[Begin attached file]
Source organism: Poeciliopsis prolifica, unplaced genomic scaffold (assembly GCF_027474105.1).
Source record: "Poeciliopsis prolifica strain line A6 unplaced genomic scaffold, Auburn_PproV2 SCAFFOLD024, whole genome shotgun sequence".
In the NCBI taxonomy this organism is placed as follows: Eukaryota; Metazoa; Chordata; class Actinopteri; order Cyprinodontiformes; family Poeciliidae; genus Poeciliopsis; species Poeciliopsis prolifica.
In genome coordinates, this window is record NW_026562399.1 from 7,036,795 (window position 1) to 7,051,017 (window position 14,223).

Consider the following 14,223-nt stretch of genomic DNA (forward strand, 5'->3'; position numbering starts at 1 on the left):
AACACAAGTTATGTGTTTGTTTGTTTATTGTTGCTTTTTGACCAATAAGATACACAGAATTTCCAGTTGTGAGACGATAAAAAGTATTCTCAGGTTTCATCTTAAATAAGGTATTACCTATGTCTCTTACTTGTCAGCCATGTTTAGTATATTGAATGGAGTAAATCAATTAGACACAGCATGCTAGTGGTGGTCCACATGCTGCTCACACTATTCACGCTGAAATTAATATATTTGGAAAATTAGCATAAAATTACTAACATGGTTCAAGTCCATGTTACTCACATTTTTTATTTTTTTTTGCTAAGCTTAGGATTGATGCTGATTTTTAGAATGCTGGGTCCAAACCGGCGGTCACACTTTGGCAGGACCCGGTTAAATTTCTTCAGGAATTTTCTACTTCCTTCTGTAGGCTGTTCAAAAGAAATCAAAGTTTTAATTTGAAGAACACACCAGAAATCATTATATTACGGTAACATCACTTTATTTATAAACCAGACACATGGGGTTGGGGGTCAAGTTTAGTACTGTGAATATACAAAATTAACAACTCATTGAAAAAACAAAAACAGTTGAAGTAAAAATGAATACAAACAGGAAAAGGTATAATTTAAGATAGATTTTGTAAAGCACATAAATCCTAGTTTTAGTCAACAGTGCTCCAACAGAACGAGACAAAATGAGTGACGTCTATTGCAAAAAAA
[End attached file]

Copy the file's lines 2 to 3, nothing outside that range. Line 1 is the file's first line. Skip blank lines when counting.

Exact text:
Source record: "Poeciliopsis prolifica strain line A6 unplaced genomic scaffold, Auburn_PproV2 SCAFFOLD024, whole genome shotgun sequence".
In the NCBI taxonomy this organism is placed as follows: Eukaryota; Metazoa; Chordata; class Actinopteri; order Cyprinodontiformes; family Poeciliidae; genus Poeciliopsis; species Poeciliopsis prolifica.